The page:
Thursday, June 14, 2012

Rahm's Longer School Day Tearing an Elementary School Apart

McPherson Elementary school on Chicago's northwest side is in chaos.  Thanks to the unfunded longer school day, massive changes to the school personnel, class schedules, and class sizes are being planned for the next school year.  According to the principal, Carmen Mendoza, at the latest Local School Council meeting, in order to afford the extra supportive staff (4 new classroom aides) needed to monitor the mandated recess 2 teaching positions will be lost.  Due to the reduction in staff, many classrooms will become split classrooms (two grades levels in the same room-much harder to manage and teach effectively).  Also, class sizes will likely be increased.  On top of the lost positions, many teachers are also being displaced as the entire schedule needed to be re-designed.  For example, the 5th grade, which was formerly self-contained (the same teacher teaching all subjects) will now become departmentalized (different teachers teaching math, reading, science, etc.)  These shifts in scheduling require teachers to have certain endorsements, which many do not.  And those teachers are being laid off.

I attended this LSC meeting.  The usually sparsely attended meeting had to be moved into the auditorium due to the outrage of parents when they heard many of their favorite teachers were being lost and lasted nearly five heart-wrenching hours.   Dozens and dozens of parents, many accompanied by their children all dressed in fancy dresses, ribbons, and ties for the graduation ceremonies earlier that day, spoke passionately about how upset they were to lose such beloved teachers.  Many of the teachers being displaced are experienced educators with National Board Certification and 5+ years of teaching at McPherson.  They were some of the founding members of the Friends of McPherson fundraising group and brought in outside after-school clubs and sporting teams.  Parents and teachers alike broke down into tears while they pleaded for a way to keep these teachers in the McPherson community. 

"There just isn't enough money."  This was the resounding refrain from the principal.  Now I don't know how much of this could have been avoided, how much was inter-schools politics or personality issues, but what I do know is that the longer school day mandate caused this insanity.

Losing fantastic dedicated teachers, increasing class sizes, and creating split classrooms...none of these things are good for kids.  Even worse, the morale at the school has plummeted.  Teachers who still have positions are afraid and angry, parents are threatening to remove their children, and the displaced teachers are wondering what the next step in their career will be.  There are heightened tensions around who was displaced and who was kept, regardless of experience or teacher effectiveness.  Everyone is upset.

My take on all of this is that the longer school day is a mess. I have heard that other schools, such as my neighborhood's local high school Amundsen, will also be losing positions as a result of the longer school day mandate. One CPS high school teacher on my facebook page pointed out "CPS wants HS teachers to take on an additional class during the additional time. Rather than teaching 5 classes per day we may be teaching 6 if this goes through. Rather than 150+ students we'll have 180+ students each day. Imagine trying to singlehandedly teach 180 HS students, many of whom don't want to be there, something like the quadratic equation or Shakespeare and make sure that all 180 of them are learning it each step of the way... grading 360 assignments per week. Do the math... if you spend 3 min per paper that's 18 hours per week just in grading... not to mention planning, paperwork, and other obligations. The unfunded longer day is not about improving education." Ultimately, of course, it is Chicago's children who will lose out. Larger classes for longer periods of time in poorer learning conditions is not the answer.  Forcing schools which are already stretched to the breaking point in terms of budgets to play around with the same or less money for more time is a logistical and practical nightmare.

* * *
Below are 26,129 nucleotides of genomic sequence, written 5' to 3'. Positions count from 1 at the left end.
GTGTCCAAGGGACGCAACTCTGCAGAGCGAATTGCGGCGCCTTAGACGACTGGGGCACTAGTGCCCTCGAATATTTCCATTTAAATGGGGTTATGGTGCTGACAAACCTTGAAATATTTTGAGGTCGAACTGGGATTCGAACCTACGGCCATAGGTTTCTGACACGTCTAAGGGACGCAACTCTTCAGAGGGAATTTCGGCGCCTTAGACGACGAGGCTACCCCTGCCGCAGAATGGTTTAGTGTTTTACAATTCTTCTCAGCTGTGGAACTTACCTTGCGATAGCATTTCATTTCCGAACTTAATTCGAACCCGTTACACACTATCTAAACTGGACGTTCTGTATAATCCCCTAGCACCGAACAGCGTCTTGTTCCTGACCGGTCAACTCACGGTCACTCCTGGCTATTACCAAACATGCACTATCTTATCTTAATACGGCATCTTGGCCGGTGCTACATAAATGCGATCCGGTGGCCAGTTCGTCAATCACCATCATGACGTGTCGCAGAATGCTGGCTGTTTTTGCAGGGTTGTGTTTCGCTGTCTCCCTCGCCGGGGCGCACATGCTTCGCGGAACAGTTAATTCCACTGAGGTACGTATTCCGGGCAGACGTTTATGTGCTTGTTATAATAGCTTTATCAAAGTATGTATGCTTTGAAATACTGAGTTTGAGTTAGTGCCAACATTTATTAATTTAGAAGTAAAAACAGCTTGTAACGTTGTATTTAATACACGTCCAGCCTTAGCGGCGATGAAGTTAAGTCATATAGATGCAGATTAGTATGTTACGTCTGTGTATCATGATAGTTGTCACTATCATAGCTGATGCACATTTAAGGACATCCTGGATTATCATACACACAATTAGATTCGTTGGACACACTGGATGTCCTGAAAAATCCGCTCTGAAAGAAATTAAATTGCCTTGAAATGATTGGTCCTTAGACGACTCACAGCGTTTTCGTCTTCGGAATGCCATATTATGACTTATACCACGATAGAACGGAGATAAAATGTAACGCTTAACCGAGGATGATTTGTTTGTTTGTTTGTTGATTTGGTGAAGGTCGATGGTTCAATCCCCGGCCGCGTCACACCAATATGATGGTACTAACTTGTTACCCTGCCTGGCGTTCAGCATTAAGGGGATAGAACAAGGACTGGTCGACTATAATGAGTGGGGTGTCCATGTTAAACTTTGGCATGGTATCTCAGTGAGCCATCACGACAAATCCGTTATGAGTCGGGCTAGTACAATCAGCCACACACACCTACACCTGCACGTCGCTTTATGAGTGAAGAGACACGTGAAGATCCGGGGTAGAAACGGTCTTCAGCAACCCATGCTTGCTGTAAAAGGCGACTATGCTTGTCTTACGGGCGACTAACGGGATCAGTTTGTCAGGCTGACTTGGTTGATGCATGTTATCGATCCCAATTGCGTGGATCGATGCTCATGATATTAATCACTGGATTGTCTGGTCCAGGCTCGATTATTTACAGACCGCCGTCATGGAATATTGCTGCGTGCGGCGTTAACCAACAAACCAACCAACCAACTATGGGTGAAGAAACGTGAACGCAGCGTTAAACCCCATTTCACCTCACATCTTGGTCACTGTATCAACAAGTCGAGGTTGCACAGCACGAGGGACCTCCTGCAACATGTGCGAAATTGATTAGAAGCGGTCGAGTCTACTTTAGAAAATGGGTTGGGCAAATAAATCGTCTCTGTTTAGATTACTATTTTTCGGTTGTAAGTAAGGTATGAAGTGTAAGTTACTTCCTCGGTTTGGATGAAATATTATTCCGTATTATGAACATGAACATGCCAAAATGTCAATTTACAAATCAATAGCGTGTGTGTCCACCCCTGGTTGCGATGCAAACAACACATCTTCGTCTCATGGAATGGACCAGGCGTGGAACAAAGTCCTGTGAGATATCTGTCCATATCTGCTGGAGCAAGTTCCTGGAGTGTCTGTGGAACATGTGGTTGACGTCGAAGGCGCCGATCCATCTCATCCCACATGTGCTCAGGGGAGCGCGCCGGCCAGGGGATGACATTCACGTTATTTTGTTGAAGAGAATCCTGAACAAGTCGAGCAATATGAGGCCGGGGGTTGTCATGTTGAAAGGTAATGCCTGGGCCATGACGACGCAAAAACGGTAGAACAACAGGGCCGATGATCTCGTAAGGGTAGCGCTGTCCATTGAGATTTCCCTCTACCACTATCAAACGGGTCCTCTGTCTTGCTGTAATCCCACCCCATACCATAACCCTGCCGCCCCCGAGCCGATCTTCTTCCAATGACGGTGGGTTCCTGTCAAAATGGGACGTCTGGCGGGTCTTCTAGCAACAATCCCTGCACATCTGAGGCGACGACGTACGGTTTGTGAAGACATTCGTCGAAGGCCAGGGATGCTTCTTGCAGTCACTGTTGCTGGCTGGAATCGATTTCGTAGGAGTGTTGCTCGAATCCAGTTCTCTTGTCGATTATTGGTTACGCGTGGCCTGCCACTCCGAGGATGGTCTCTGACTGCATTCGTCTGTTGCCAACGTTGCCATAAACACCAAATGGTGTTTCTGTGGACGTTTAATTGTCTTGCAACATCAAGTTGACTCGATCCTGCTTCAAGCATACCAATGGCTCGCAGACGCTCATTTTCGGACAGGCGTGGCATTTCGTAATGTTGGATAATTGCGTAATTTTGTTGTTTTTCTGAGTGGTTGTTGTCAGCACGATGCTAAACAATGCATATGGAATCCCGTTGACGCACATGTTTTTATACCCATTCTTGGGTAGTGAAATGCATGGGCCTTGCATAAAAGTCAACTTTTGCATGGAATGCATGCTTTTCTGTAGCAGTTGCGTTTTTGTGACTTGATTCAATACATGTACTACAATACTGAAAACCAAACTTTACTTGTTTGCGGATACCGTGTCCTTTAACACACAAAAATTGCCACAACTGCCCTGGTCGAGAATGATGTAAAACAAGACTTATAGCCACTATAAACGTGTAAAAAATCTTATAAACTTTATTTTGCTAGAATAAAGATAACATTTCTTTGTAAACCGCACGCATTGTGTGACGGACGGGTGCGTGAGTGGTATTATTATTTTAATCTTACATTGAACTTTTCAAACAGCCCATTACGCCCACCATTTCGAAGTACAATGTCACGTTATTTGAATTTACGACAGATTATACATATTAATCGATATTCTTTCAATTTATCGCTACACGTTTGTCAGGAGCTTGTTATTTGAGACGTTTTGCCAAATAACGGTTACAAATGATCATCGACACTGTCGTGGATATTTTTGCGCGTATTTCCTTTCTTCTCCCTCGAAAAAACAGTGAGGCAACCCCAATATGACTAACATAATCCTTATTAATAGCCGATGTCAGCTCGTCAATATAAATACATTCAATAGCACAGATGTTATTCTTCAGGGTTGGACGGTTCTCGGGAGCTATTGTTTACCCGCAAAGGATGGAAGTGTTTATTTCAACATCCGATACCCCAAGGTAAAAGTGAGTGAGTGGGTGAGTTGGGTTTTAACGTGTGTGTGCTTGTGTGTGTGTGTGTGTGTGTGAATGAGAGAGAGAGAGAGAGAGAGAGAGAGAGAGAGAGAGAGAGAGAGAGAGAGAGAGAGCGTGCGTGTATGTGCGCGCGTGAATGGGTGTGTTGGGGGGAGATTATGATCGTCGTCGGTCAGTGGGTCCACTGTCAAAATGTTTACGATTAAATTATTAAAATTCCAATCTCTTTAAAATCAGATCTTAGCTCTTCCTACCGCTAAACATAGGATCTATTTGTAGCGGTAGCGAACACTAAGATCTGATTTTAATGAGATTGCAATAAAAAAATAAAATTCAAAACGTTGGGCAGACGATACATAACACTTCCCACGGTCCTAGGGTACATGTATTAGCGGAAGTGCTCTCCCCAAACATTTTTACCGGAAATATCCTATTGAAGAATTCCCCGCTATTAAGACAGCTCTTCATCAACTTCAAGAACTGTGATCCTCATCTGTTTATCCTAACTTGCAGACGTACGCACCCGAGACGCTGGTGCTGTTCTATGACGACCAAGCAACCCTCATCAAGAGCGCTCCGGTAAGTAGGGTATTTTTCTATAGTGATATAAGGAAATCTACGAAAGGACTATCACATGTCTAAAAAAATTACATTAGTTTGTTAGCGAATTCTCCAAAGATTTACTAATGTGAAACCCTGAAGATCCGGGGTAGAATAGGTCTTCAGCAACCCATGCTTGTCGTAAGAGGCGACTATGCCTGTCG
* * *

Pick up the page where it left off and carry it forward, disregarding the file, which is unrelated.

The unfunded longer school day does not work.  Period.  So why are we doing it, Mr. Mayor?

Sunday, June 10, 2012

Violence is Fine, But Low Test Scores are Unacceptable?

This morning I read the headlines from the Chicago Suntimes posted on an activist friend's facebook page (the great Matt Farmer--if you haven't watched his recent talk about Penny Pritzker and public schools, watch it here) which read Five dead, 35 wounded — including boy, 16 — in weekend violence.  I think if Matt hadn't posted this piece, I probably would've just skimmed over the headline and moved on.  And I wondered, how is it that I have become so normalized to violence in my city?  How have all of us become so used to the murder and maiming of young people, primarily young men of color, that it doesn't even register as a problem?  

And I think back to my year teaching in a public school on the city's south side.  I remember the two drive-bys that I witnessed during that year, just blocks from Obama's Chicago home, and just outside the affluent Hyde Park neighborhood "bubble".  And it often hits me, while I was there ostensibly to teach my special education students, to get them up to grade-level in reading and math, it was my 9-12 year old students who told me what to do in those crisis situations.  When the toy-like "pop pop" of actual bullet sounds echoed outside my classroom window, it was my little 4th grader who yelled "Ms. O, get down."  He was the one who directed the other students to get away from the window.  Yes, he could barely read, but my god he was prepared for those war-like conditions.